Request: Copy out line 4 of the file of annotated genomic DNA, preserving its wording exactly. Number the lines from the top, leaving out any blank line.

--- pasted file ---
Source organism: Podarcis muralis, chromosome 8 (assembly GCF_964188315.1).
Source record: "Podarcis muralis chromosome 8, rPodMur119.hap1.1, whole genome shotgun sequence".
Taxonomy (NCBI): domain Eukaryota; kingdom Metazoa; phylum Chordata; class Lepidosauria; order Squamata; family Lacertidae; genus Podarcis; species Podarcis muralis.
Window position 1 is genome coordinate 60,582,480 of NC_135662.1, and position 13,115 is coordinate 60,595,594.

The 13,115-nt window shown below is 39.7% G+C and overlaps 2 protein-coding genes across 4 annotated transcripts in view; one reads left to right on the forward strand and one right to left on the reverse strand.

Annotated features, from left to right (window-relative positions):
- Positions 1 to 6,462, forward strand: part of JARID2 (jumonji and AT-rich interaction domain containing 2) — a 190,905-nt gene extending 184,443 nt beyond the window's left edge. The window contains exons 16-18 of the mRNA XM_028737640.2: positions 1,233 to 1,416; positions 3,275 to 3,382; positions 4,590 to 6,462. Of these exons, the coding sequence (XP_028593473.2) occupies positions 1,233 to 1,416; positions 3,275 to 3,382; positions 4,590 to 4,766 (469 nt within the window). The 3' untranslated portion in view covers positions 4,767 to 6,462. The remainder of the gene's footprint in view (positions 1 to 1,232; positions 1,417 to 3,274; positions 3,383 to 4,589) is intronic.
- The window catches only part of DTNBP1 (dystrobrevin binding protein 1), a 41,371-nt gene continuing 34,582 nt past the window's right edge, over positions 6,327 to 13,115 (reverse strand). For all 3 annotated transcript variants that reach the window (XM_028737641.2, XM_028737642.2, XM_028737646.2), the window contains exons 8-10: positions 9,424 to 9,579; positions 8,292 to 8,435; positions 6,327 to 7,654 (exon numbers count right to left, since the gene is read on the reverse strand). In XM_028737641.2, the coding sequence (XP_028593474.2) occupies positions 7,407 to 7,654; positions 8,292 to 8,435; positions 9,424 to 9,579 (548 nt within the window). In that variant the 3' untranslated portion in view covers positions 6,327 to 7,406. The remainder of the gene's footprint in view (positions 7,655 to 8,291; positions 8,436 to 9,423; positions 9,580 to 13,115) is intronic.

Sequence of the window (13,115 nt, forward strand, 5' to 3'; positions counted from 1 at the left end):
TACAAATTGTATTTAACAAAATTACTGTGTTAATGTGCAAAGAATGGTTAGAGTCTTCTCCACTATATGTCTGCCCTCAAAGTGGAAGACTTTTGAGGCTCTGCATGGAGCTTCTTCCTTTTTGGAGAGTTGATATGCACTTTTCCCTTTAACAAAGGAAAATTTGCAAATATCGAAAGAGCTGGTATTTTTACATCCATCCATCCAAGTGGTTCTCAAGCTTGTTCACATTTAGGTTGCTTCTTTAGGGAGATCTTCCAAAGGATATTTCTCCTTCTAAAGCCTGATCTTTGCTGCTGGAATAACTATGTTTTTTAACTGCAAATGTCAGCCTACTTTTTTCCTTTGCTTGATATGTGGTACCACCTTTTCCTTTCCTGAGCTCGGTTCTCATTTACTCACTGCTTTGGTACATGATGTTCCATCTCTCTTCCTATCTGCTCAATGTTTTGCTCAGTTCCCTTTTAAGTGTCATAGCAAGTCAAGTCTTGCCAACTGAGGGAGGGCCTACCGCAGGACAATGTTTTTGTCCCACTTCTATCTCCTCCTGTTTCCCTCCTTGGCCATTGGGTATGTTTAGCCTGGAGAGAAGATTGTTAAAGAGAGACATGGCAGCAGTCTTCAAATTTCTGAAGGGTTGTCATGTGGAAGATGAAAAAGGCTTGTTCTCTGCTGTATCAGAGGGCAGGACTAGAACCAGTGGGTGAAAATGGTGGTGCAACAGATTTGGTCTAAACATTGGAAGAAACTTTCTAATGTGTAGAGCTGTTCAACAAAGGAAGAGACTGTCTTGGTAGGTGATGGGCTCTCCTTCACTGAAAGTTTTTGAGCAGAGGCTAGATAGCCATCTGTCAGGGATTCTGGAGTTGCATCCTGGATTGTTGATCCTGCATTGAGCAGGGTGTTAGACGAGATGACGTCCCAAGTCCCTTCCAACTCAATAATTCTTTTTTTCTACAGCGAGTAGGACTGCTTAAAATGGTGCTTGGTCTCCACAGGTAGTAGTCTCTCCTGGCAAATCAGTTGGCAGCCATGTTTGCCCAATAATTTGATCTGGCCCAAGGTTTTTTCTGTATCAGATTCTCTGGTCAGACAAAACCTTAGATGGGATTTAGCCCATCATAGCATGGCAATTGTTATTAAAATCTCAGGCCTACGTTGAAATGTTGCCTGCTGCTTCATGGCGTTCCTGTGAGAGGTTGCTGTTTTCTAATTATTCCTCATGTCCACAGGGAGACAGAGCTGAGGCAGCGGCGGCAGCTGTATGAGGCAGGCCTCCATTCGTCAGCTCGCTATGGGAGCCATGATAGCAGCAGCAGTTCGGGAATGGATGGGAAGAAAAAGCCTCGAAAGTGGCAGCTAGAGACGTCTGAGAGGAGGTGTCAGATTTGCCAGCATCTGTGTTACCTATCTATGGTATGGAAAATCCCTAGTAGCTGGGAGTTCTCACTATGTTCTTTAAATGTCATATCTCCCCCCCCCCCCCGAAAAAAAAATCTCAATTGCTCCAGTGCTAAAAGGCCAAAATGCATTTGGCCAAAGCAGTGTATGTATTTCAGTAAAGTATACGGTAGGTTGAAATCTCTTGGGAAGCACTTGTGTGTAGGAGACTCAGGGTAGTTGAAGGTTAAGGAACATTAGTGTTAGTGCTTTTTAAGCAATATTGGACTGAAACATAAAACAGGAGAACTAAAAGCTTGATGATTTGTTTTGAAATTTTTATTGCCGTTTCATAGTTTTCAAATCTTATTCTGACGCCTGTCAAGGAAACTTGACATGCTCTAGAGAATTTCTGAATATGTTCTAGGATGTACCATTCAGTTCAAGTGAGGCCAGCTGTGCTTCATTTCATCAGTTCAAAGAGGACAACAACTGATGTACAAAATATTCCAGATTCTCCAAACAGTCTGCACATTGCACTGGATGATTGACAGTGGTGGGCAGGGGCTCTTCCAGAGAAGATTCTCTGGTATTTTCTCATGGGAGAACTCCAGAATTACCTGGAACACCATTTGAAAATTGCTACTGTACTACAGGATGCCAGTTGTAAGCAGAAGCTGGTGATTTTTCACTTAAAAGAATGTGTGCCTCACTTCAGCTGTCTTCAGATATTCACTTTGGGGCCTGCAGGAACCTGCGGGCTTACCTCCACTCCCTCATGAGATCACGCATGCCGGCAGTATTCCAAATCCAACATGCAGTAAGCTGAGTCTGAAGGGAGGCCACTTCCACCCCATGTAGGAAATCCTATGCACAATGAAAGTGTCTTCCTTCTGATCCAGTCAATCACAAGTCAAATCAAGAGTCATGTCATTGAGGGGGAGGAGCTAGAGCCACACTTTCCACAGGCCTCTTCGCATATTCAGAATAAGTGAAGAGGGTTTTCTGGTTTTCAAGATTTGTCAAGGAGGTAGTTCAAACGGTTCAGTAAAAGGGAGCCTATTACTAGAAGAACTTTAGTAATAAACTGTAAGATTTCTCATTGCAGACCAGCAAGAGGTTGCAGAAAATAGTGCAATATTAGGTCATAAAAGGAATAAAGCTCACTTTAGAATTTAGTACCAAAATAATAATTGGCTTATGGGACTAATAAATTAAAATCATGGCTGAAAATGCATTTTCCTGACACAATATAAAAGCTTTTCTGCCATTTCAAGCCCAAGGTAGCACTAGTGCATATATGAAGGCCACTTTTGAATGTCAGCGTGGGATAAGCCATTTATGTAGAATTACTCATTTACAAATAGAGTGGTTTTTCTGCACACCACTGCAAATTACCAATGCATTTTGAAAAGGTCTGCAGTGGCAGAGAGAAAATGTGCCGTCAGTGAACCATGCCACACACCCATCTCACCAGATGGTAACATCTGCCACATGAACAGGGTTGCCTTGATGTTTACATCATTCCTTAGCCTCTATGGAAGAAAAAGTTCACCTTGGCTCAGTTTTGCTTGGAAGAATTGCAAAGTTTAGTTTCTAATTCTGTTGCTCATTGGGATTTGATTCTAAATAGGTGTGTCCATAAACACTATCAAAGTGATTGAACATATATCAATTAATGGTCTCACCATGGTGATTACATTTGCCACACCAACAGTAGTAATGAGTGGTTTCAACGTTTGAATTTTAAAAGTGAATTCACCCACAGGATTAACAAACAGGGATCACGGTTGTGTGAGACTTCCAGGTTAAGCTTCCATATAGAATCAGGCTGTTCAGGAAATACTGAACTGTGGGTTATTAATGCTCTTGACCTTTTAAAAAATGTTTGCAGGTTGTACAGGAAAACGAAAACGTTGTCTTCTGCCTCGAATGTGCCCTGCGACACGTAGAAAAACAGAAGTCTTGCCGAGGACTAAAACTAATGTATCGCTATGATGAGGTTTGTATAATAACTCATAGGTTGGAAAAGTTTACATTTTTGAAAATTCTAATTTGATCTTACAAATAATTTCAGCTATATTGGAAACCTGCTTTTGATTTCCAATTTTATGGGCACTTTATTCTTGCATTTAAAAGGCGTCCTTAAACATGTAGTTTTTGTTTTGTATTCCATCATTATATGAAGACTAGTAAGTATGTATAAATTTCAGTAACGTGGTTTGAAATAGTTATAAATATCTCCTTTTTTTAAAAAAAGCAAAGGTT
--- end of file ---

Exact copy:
Window position 1 is genome coordinate 60,582,480 of NC_135662.1, and position 13,115 is coordinate 60,595,594.